Hotwire in the Middle East – Why it needs to also be about ME!
Louay Al-Samarrai, Joint Managing Director, discusses why you should consider the Middle East when it comes to partnerships
As more and more businesses turn to Hotwire for global communications advice, the question of how best to approach the Middle East is being raised on a regular basis. While every region in the world has its own nuances and cultures, the Middle East perhaps stands apart as being one of the most varied and so partnering with a true regional specialist is the only route to go.
Since signing an exclusive partnership with Active Digital Marketing Communications, a Dubai based Middle Eastern regional marketing agency, we’ve seen an increase in client enquiries from outside the region – those looking to invest – and so it’s critical that marketing and communications professionals have an appreciation of some of the trends, opportunities and challenges that lie ahead for businesses looking to deliver communication campaigns in this fast growing yet diverse region.
Overall, media relations still lies at the heart of many campaigns in the Middle East and so maintaining great relationships with the region’s media is an absolute prerequisite – a skill that is still rare among many practitioners. The right agency partner must not only demonstrate its network but should bring insight and analysis that informs the choice of media target for campaigns and messaging.
A deep knowledge of the media dynamics in each country is therefore a requirement. For example, in Saudi Arabia the media environment is almost entirely commercial and reliant on prepackaged press releases rather than analysis or news reporting. The United Arab Emirates, as a business hub, is home to many regional media owners and so should be treated as a priority. Particularly the Arabic news, which is read in key markets, including of course Saudi Arabia. The real challenge then lies in taking campaigns to other markets in region – countries such as Oman, Qatar, Kuwait, Bahrain and even Iraq where local channels are governed by local economics, media laws and customs. Clearly, one size does not fit all from a media perspective!
Social versus Traditional
Much like the rest of the world the move to digital and online media consumption is very much a reality and with numbers like 76 million Facebook users, over 25 million Instagram users, over 7 million Twitter, and 260 million daily YouTube viewers, the region is ripe for the more integrated approach.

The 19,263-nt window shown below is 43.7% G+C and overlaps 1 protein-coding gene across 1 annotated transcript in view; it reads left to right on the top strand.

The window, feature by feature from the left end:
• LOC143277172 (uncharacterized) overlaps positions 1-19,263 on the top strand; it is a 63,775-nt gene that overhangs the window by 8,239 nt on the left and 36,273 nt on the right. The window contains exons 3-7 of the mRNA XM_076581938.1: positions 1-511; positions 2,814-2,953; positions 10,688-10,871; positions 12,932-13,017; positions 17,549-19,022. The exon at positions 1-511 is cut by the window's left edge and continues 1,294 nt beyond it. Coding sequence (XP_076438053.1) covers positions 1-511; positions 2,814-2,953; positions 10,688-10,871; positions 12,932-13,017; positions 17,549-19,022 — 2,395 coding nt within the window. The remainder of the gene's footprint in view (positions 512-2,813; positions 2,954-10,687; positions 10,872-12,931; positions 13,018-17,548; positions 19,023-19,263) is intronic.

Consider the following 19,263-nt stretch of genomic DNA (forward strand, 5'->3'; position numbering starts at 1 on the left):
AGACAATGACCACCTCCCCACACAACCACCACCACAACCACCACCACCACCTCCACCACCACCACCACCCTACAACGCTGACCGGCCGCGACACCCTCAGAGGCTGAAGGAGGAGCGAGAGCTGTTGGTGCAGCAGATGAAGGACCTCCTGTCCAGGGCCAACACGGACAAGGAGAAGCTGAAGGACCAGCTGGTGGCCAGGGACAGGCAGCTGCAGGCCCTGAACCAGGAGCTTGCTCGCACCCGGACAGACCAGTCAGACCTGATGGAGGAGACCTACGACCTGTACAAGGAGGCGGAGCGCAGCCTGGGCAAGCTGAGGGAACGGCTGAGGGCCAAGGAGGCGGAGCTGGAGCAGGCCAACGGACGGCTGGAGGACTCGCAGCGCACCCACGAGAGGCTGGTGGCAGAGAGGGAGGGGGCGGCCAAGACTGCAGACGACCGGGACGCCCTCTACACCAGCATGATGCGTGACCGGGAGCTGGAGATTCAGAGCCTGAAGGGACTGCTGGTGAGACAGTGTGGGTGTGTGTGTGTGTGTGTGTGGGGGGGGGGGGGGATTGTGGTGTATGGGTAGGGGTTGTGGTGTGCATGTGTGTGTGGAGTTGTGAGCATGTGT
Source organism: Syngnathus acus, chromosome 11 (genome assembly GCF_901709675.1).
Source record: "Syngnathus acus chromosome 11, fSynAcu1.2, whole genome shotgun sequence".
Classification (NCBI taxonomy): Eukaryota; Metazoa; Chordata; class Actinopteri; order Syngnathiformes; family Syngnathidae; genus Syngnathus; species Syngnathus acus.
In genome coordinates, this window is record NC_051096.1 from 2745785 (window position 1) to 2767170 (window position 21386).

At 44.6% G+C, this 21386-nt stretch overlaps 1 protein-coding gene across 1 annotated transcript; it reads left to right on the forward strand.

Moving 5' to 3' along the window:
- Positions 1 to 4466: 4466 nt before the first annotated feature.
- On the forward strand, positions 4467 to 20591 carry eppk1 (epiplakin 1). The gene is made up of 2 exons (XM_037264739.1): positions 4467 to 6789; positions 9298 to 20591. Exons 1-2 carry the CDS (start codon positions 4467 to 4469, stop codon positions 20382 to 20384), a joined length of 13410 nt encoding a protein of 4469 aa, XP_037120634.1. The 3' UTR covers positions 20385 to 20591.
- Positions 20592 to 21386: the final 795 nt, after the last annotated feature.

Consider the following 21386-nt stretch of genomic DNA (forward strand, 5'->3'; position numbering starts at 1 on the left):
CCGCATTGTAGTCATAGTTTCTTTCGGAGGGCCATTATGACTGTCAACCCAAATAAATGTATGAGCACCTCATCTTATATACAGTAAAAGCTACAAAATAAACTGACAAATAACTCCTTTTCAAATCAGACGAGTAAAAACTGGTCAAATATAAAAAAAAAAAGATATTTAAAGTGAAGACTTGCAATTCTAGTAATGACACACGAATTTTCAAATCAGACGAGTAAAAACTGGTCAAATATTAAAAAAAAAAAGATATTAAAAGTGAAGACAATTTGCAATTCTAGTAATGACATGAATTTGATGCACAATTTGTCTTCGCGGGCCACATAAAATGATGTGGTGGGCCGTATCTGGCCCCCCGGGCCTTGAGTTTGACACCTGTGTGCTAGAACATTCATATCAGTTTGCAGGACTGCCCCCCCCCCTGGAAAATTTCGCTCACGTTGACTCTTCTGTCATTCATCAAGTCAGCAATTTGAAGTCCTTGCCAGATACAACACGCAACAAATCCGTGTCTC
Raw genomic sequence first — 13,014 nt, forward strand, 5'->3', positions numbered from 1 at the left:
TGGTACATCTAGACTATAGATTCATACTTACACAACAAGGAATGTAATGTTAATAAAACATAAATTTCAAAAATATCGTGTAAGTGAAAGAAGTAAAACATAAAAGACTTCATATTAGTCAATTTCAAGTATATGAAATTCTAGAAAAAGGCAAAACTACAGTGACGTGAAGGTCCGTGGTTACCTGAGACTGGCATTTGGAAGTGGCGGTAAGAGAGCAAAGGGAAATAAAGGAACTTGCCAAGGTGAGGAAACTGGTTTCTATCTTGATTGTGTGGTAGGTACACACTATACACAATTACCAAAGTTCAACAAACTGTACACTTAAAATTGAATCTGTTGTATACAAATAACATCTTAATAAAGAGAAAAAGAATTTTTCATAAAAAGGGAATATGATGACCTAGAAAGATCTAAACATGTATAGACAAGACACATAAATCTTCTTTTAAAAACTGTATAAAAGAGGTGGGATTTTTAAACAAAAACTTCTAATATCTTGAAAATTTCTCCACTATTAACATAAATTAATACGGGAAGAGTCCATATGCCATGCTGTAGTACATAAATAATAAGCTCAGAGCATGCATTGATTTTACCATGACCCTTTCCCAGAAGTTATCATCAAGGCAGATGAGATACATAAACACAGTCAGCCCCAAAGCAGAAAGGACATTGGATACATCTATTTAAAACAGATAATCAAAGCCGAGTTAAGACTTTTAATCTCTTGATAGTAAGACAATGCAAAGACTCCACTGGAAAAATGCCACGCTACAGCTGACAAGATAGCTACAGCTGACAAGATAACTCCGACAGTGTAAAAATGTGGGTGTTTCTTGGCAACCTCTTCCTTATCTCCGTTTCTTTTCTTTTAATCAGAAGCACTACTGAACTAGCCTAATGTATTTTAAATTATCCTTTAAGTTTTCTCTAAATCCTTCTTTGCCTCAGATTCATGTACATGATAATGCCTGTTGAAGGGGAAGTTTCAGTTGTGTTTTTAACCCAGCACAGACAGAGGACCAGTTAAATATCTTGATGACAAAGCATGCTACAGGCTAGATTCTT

As an agency, we have seen the greatest successes for clients when using digital and social media in tandem with traditional media for both B2B and B2C campaigns. There is, however, still an amount of resistance to using Facebook for business which we predict will slowly change as the business cases emerge and prove its value. Hotwire’s recent Changing Face of Influence report, which demonstrates that B2B decision makers use Facebook as a primary source of news, illustrates this fact and been well received by clients in regions.
Emotion versus Content
This is a region of personal contacts, face-to-face meetings and human interaction because these are emotive. Word of mouth continues to be important and so the more a brand can do to build and exert influence across the region the better. Enlightened brands have already turned to social media as a primary channel to achieve this. The rise in region in the use of social platforms has created significant opportunities for brands to reach far wider audiences. And in many cases, this is replacing traditional media relations as a primary communications vehicle.
There is a clear trend across the Middle East of companies leveraging video content and interactive experiences as core parts of their communication programs and of utilizing influencers, bloggers and vloggers to act as brand ambassadors and third party endorsements. The challenge, as in other parts of the world, is to correctly identify and then manage the relationships with these influencers. This is true not just from a financial perspective, but also from a channel standpoint. What works in one part of the region, might be culturally unacceptable in another.
Integrated versus PR
The net effect of the social media revolution has been a gradual shift to integrated communications. This is a trend seen worldwide but has meant agencies in the Middle East have had to adapt. It’s no longer sufficient to offer pure media relations campaigns based on long standing relationships, agencies must think and act in a more integrated manner. It’s true to say that the region is not an early adopter in this regard, but evidence based on client wins over the past twelve months at Active, demonstrates the appetite for the shift.
The Middle East is not a region to shy away from. When you look at the demographics and the economic trends, it’s clear there is opportunity for global businesses to build market share and to create successful enterprises. With 3.2 million affluent and technically sophisticated individuals under 30, the population is fast embracing change. Add to this an early adopter mindset when it comes to technology and you have an environment that is ripe for growth.
So for any companies, brands and services operating already in this region or those that are thinking to get more engaged with these markets the opportunities are huge and the investment in time, focus and money worthwhile if it’s done through the right partner.
The author Louay Al Samarrai is the Managing Partner and Joint Owner of Active Digital Marketing Communications, a Middle East regional integrated marketing agency based in Dubai in the United Arab Emirates and the official partner of Hotwire. Louay can be contacted on – email@example.com.